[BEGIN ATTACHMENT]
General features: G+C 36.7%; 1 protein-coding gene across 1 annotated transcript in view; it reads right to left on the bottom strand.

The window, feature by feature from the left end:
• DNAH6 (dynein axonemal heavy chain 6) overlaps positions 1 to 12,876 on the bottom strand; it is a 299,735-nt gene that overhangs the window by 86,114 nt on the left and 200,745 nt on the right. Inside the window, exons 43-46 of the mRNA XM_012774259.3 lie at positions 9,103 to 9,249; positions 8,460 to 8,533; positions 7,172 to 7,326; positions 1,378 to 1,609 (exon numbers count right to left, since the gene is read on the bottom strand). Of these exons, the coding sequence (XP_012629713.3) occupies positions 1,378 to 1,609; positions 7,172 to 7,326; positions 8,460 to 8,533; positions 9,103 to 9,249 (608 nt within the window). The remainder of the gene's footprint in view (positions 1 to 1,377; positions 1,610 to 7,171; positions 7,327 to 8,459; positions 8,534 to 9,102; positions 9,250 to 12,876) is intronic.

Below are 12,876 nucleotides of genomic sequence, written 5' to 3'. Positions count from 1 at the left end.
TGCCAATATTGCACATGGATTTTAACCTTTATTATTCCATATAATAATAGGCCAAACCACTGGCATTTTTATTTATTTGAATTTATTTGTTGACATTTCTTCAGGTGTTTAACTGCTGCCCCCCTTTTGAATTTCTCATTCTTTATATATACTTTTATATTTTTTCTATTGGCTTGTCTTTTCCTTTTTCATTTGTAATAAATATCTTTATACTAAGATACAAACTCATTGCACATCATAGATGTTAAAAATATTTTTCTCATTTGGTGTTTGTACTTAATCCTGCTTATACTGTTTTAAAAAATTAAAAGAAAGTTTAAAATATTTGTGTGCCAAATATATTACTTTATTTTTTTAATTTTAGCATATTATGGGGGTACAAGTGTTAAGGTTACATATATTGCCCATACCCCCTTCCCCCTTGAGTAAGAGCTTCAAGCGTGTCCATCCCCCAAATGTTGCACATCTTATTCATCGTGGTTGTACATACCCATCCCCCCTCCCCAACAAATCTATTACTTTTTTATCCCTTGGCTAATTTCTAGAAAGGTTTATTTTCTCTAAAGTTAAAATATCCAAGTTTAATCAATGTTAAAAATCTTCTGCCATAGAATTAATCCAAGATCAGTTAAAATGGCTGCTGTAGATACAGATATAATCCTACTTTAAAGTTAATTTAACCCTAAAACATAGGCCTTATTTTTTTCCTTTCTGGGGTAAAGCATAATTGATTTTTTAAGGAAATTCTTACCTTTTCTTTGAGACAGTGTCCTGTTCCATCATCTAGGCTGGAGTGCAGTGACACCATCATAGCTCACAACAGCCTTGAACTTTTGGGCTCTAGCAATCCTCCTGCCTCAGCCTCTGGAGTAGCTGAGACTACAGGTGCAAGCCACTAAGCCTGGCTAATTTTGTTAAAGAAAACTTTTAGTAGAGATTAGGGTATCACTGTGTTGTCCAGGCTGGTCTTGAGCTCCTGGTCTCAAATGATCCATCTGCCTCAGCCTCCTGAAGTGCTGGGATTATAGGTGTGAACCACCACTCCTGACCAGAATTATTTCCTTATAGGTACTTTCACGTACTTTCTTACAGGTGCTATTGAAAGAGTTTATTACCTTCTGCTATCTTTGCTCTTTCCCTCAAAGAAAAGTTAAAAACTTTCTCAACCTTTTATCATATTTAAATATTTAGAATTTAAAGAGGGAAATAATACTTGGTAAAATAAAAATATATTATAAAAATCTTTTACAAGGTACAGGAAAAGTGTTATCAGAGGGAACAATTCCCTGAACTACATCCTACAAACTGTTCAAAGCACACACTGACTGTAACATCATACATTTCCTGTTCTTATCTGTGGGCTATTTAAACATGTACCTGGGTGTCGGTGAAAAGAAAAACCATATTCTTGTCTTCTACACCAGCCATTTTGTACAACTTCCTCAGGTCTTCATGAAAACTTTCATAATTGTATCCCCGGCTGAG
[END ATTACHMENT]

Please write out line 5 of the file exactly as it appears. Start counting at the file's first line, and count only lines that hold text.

TGCCAATATTGCACATGGATTTTAACCTTTATTATTCCATATAATAATAGGCCAAACCACTGGCATTTTTATTTATTTGAATTTATTTGTTGACATTTCTTCAGGTGTTTAACTGCTGCCCCCCTTTTGAATTTCTCATTCTTTATATATACTTTTATATTTTTTCTATTGGCTTGTCTTTTCCTTTTTCATTTGTAATAAATATCTTTATACTAAGATACAAACTCATTGCACATCATAGATGTTAAAAATATTTTTCTCATTTGGTGTTTGTACTTAATCCTGCTTATACTGTTTTAAAAAATTAAAAGAAAGTTTAAAATATTTGTGTGCCAAATATATTACTTTATTTTTTTAATTTTAGCATATTATGGGGGTACAAGTGTTAAGGTTACATATATTGCCCATACCCCCTTCCCCCTTGAGTAAGAGCTTCAAGCGTGTCCATCCCCCAAATGTTGCACATCTTATTCATCGTGGTTGTACATACCCATCCCCCCTCCCCAACAAATCTATTACTTTTTTATCCCTTGGCTAATTTCTAGAAAGGTTTATTTTCTCTAAAGTTAAAATATCCAAGTTTAATCAATGTTAAAAATCTTCTGCCATAGAATTAATCCAAGATCAGTTAAAATGGCTGCTGTAGATACAGATATAATCCTACTTTAAAGTTAATTTAACCCTAAAACATAGGCCTTATTTTTTTCCTTTCTGGGGTAAAGCATAATTGATTTTTTAAGGAAATTCTTACCTTTTCTTTGAGACAGTGTCCTGTTCCATCATCTAGGCTGGAGTGCAGTGACACCATCATAGCTCACAACAGCCTTGAACTTTTGGGCTCTAGCAATCCTCCTGCCTCAGCCTCTGGAGTAGCTGAGACTACAGGTGCAAGCCACTAAGCCTGGCTAATTTTGTTAAAGAAAACTTTTAGTAGAGATTAGGGTATCACTGTGTTGTCCAGGCTGGTCTTGAGCTCCTGGTCTCAAATGATCCATCTGCCTCAGCCTCCTGAAGTGCTGGGATTATAGGTGTGAACCACCACTCCTGACCAGAATTATTTCCTTATAGGTACTTTCACGTACTTTCTTACAGGTGCTATTGAAAGAGTTTATTACCTTCTGCTATCTTTGCTCTTTCCCTCAAAGAAAAGTTAAAAACTTTCTCAACCTTTTATCATATTTAAATATTTAGAATTTAAAGAGGGAAATAATACTTGGTAAAATAAAAATATATTATAAAAATCTTTTACAAGGTACAGGAAAAGTGTTATCAGAGGGAACAATTCCCTGAACTACATCCTACAAACTGTTCAAAGCACACACTGACTGTAACATCATACATTTCCTGTTCTTATCTGTGGGCTATTTAAACATGTACCTGGGTGTCGGTGAAAAGAAAAACCATATTCTTGTCTTCTACACCAGCCATTTTGTACAACTTCCTCAGGTCTTCATGAAAACTTTCATAATTGTATCCCCGGCTGAG